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I'd like to create a factory pattern in Python, where one class has some configuration, and knows how to build another class' object (or several classes) on demand. To make this complete, I would like to prevent the created class from being created outside of the factory. In Java, I would put both in the same package, and make the class' constructor package protected.

For regular method names or variables, one can follow the Python convention and use single or double underscores ("_foo" or "__foo"). Is there a way to do something like that for a constructor?

Thank you

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4 Answers 4

You can't. The Python mentality is often summed up as "we're all grown-ups here"; that is, you can't stop people calling methods, changing attributes, instantiating classes, and so on. Instead, you should make an obvious way to construct an instance of your class and then assume that it will be used.

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Don't bother, it's not the Python way.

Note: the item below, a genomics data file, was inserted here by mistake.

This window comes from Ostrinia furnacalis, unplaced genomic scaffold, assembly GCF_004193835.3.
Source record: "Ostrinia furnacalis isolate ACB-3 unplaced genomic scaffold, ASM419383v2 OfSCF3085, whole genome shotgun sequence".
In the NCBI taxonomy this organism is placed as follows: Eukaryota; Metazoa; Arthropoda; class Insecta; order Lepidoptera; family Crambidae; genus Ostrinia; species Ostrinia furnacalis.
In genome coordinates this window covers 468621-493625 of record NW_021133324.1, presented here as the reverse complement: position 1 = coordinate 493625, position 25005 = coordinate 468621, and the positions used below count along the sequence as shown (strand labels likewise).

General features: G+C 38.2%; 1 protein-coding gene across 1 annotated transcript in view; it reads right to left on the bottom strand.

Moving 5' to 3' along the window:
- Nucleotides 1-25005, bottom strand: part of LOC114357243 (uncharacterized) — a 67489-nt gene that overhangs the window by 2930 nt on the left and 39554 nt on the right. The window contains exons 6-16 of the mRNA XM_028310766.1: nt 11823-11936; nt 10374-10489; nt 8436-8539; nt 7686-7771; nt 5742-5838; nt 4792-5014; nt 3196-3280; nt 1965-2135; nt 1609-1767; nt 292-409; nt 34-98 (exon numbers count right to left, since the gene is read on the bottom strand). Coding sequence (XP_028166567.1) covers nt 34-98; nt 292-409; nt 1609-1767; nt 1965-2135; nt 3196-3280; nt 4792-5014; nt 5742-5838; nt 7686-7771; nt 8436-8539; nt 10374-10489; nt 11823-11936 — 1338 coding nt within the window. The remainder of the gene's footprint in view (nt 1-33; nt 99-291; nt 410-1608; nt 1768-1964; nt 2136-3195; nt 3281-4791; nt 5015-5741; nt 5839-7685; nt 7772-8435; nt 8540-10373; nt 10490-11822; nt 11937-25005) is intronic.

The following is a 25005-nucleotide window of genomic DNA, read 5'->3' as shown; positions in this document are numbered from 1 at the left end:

The preferred solution is to simply document which constructor or factory method clients are supposed to call, and not worry too much about public/private (which doesn't mean much in Python anyway; everything is essentially public-in-code.)

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The convention in Python is to prefix the name of internal things (members or classes) with an underscore. There is no way to enforce limited access, but the underscore serves as a signal that "you shouldn't be touching this".

From the python tutorial:

“Private” instance variables that cannot be accessed except from inside an object don’t exist in Python. However, there is a convention that is followed by most Python code: a name prefixed with an underscore (e.g. _spam) should be treated as a non-public part of the API (whether it is a function, a method or a data member). It should be considered an implementation detail and subject to change without notice.

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And __double_underscore names are actually mangled, which doesn't enforce any security but causes problems. –  katrielalex Dec 10 '10 at 16:38
This can't be used on a constructor though, can it? –  oneself Dec 10 '10 at 19:58
@oneself: you call the constructor by using the class name, and you can put an underscore in the class name. –  Wim Coenen Dec 11 '10 at 1:13
up vote 0 down vote accepted

Based on a comment from Wim, one can name the class of the object to be created starting with a single or double underscore. This way it is clear that the constructor is private, and should not be called directly.

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